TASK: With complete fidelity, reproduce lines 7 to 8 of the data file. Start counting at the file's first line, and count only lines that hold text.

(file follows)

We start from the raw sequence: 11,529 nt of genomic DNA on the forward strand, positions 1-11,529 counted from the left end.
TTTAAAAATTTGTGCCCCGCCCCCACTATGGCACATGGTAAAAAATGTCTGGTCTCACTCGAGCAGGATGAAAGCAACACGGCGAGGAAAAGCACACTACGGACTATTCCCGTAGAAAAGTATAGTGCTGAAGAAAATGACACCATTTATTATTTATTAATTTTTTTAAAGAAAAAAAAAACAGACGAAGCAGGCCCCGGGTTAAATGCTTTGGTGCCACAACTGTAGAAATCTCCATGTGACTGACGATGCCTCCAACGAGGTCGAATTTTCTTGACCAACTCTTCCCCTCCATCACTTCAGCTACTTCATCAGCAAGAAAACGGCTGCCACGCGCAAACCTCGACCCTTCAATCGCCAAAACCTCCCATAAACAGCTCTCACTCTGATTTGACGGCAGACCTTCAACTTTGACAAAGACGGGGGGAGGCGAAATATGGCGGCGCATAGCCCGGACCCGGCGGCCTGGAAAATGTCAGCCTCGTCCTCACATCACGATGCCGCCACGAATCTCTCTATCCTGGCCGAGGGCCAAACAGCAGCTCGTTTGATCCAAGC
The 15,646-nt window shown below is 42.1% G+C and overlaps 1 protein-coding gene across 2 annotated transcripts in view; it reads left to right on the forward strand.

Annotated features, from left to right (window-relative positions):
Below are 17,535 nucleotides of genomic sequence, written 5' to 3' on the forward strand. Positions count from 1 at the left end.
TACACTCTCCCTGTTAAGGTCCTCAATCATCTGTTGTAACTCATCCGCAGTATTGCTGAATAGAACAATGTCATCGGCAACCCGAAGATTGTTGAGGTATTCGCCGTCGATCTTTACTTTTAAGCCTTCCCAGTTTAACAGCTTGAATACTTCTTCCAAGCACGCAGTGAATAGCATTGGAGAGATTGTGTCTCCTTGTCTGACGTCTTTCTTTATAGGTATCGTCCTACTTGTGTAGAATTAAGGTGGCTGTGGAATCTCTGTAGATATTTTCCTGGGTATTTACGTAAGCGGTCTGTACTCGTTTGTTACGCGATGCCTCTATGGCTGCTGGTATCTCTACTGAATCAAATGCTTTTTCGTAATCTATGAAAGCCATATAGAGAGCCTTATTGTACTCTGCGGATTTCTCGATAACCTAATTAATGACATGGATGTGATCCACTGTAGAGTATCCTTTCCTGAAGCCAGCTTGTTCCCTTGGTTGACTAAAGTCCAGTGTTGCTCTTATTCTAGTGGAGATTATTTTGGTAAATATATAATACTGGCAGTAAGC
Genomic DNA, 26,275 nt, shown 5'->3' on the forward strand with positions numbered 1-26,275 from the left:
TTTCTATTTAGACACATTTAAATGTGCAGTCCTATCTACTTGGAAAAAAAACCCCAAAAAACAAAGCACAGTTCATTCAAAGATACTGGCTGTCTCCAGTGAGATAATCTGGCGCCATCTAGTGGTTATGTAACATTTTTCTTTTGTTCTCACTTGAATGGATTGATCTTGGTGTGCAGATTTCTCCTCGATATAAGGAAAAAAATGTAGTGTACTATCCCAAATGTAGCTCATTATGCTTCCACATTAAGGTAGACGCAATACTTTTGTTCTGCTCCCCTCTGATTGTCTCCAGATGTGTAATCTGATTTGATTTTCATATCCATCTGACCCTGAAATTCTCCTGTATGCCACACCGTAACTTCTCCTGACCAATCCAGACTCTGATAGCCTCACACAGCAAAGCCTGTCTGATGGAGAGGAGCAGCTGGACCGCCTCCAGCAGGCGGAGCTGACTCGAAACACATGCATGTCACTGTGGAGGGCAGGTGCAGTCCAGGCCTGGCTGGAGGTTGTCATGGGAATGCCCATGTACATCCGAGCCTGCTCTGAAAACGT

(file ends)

Genomic DNA, 26,275 nt, shown 5'->3' on the forward strand with positions numbered 1-26,275 from the left:
TTTCTATTTAGACACATTTAAATGTGCAGTCCTATCTACTTGGAAAAAAAACCCCAAAAAACAAAGCACAGTTCATTCAAAGATACTGGCTGTCTCCAGTGAGATAATCTGGCGCCATCTAGTGGTTATGTAACATTTTTCTTTTGTTCTCACTTGAATGGATTGATCTTGGTGTGCAGATTTCTCCTCGATATAAGGAAAAAAATGTAGTGTACTATCCCAAATGTAGCTCATTATGCTTCCACATTAAGGTAGACGCAATACTTTTGTTCTGCTCCCCTCTGATTGTCTCCAGATGTGTAATCTGATTTGATTTTCATATCCATCTGACCCTGAAATTCTCCTGTATGCCACACCGTAACTTCTCCTGACCAATCCAGACTCTGATAGCCTCACACAGCAAAGCCTGTCTGATGGAGAGGAGCAGCTGGACCGCCTCCAGCAGGCGGAGCTGACTCGAAACACATGCATGTCACTGTGGAGGGCAGGTGCAGTCCAGGCCTGGCTGGAGGTTGTCATGGGAATGCCCATGTACATCCGAGCCTGCTCTGAAAACGT